As we progress well into the second century of flight, most of us take to the sky in machines of metal or advanced composites like carbon fiber and Kevlar. The science is solid and techniques well established for flying machines of these materials. But if you step away from the mainstream types most commonly decorating the ramp at your local airfield, you may well stumble across wooden airplanes that survive as antiques, warbirds and homebuilt designs, as well as a few types built more recently. There are even a few designs in current production—one featured below is a throwback to the days of old, while another is a Light Sport Aircraft utilizing a wood wing to stay below the 1,320-pound gross weight limit.
At the outset of aviation, wood was a logical material for aircraft construction. Lightweight alloys were still anything but common, but wood was widely available and used for everything from bridge timbers and railway coaches to furniture and buildings. Technically, some metal structures did take flight as rigid airship frames before the Wright brothers even started building gliders. But for the first several generations of aircraft, wood was a critical design component. From the early pioneers through the Golden Age air racers, wood allowed for strong structures with a smooth finish that didn’t require rivets disrupting the airflow. It could be used in a number of methods. The earliest flying machines were often a skeleton of wooden frames, with a fabric skin stretched over it. As machines gained speed and a need for strength, plywood skins formed over ribs, stringers and bulkheads made for a strong structure without a lot of weight. Even as aluminum became a popular building material for aircraft, wooden spars, such as on Piper Cubs until early 1946, persisted as a light and affordable component. Many of the lighter Cubs sport spars of spruce or fir. Wood spars continued in new-production Champs, Citabrias and Decathlons until the 1990s.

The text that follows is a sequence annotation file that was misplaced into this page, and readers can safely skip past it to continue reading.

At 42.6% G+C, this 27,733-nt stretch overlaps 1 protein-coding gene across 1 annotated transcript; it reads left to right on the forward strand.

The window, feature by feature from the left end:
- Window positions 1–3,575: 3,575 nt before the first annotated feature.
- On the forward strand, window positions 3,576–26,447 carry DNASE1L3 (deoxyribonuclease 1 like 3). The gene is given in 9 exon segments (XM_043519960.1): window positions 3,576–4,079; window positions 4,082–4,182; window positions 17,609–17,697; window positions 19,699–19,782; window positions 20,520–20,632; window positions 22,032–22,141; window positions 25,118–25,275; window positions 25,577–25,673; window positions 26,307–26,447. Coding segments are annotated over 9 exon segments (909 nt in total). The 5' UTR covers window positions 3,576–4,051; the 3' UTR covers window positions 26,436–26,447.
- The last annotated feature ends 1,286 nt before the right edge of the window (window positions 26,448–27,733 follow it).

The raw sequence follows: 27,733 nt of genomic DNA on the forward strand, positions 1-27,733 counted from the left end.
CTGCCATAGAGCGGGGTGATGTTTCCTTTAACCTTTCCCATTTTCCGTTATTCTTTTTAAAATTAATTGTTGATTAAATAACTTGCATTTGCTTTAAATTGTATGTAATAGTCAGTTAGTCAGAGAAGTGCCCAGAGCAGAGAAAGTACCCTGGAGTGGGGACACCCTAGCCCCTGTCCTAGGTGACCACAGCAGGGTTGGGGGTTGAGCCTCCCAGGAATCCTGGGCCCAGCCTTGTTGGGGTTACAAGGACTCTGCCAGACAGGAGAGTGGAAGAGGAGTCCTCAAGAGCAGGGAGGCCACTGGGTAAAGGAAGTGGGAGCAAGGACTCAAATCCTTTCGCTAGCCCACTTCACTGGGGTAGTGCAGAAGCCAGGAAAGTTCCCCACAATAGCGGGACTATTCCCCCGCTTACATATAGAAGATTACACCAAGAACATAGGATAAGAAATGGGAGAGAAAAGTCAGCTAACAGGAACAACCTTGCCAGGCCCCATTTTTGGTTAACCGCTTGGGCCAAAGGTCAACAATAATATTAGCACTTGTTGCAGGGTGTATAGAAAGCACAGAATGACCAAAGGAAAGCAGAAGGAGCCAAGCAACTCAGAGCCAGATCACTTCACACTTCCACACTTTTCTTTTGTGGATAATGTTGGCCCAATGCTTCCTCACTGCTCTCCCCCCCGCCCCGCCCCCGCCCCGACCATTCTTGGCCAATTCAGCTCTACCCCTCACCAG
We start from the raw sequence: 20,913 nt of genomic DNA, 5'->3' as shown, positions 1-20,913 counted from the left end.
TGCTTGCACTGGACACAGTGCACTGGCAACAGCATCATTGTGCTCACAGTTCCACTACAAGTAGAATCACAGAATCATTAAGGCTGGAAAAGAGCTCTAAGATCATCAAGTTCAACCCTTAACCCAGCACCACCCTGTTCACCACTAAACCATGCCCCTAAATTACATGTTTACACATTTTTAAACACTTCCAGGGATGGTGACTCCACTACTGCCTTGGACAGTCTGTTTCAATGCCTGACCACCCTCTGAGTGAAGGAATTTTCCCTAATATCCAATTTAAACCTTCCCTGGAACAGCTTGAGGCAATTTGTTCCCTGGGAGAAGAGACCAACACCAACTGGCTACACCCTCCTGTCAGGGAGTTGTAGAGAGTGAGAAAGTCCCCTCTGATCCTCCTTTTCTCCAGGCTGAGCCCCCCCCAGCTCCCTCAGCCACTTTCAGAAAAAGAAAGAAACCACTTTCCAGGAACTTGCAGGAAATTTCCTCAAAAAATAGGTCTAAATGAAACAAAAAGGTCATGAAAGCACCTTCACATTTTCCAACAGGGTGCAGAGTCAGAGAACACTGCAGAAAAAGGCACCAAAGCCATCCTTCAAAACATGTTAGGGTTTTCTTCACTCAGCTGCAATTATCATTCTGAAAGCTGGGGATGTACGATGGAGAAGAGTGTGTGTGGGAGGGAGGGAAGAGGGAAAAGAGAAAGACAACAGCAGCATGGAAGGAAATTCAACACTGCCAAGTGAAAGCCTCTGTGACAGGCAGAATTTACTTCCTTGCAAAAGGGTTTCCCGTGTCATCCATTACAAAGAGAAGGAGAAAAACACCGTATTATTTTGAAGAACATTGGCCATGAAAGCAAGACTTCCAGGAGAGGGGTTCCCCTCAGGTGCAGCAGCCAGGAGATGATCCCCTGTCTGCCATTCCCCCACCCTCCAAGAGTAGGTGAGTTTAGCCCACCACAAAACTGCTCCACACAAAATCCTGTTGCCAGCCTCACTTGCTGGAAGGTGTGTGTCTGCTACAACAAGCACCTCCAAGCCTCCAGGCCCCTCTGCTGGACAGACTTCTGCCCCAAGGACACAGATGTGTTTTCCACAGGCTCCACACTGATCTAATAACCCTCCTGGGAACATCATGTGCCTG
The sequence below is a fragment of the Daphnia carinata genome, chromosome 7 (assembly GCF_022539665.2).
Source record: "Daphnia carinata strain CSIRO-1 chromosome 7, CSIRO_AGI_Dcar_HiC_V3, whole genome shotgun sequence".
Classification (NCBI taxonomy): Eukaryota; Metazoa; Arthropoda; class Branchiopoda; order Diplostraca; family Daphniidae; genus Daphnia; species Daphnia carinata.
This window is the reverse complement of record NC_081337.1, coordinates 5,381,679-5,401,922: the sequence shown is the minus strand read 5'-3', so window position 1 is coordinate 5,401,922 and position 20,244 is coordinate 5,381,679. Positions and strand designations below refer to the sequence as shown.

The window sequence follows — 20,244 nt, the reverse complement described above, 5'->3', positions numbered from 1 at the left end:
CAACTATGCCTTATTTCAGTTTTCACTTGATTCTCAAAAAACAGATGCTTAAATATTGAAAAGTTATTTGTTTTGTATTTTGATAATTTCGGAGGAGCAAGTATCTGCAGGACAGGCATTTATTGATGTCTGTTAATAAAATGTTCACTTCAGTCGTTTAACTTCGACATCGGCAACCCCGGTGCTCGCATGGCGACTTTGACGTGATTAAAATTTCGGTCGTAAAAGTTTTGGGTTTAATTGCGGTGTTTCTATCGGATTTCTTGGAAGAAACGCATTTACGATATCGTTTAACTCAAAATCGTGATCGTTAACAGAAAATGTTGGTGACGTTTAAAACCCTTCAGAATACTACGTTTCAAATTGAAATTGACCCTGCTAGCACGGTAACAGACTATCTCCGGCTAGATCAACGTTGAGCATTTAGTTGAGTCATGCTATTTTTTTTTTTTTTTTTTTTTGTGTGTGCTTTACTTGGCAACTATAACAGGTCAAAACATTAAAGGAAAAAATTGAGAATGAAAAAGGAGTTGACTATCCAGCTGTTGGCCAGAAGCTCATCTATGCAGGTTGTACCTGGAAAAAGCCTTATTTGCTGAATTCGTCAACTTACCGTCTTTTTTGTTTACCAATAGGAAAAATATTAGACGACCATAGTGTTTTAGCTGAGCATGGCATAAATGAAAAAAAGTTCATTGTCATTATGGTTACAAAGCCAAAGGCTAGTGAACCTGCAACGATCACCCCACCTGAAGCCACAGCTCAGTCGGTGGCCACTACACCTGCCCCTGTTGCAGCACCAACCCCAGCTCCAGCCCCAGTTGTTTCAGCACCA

Even today, wood persists in plenty of homebuilt designs and even a few certified aircraft in current production. Wood is light, strong and, unlike metal, it doesn’t have a “memory.” It either breaks, or it doesn’t. Metal, on the other hand, can be observed failing as you bend a paperclip back and forth several times. With each bend, it deforms more easily, and when it finally does break, it does so with less force than originally needed to bend it. Wood is far from a perfect material, though. Termites aren’t so much a threat as rot—moisture is the enemy. Having a mechanic who is knowledgeable and comfortable with wood structures is key. Let’s take a quick look at 10 types, some old and some new, to see what a broad variety of wooden wonders might decorate an eclectic aviator’s logbook.
8. Beech Staggerwing D17S
The Beech Staggerwing, one of the first corporate aircraft, offered pilots the chance to travel in style and comfort while covering ground in a hurry. The model 17 took wing in late 1932, and it absolutely walked away from its nearest competition, cabin class Waco biplanes in cruise. Engines over the years ranged from 300 to 710 hp, but the Model D17S with a 450-hp Pratt & Whitney 985 may be the perfect combination of performance, reliability and maintainability. The fuselage of the model 17 is a steel tube frame with wooden bulkheads and stringers to give it a distinctive shape, and the wings are all wood.
Staggerwings were built to go places, and they do that well. They’re heavy enough not to wander off when you glance down at a chart while still offering easy control with just a few fingers on the control wheel. The place where the Staggerwing will get your attention is on the ground, though. S-turns in many light taildraggers will seem optional after your first time in a Staggerwing, where the world on the other side of the nose ceases to exist without an aggressive S-turn. And for those who’ve mainly flown lighter tailwheel aircraft, prepare for a wakeup call the first time the tail starts to swing on landing rollout. The mass of this airplane will get your attention, as arresting any heading swing will take a little more work than in a Cub or Citabria. It’s not a hard airplane to fly, but knowing that you could scratch a very expensive aircraft with a moment’s inattention will keep you on your toes.
There are 202 Beechcraft Staggerwings on the FAA registry, and with 127 examples, the D17S is by far the most popular. Two are currently listed for sale online, both hovering just shy of $400,000. A third project is listed at $50,000, but by the time you hired a restorer to finish the work properly, you’d be no less invested.
Beech Staggerwing D17S
Height: 8 ft
Wing Span: 32 ft
Length: 26 ft 10 in
Empty Weight: 2,540 lb
Loaded Weight: 4,250 lb
Range: 582 nm
Service Ceiling: 25,000 ft
Rate Of Climb: 1,500 ft/min
Maximum Speed: 185 kts
Cruise Speed: 175 kts
Powerplant: 1 × Pratt & Whitney R-985-AN-1 450 hp
Photo by David Miller via Wikimedia Commons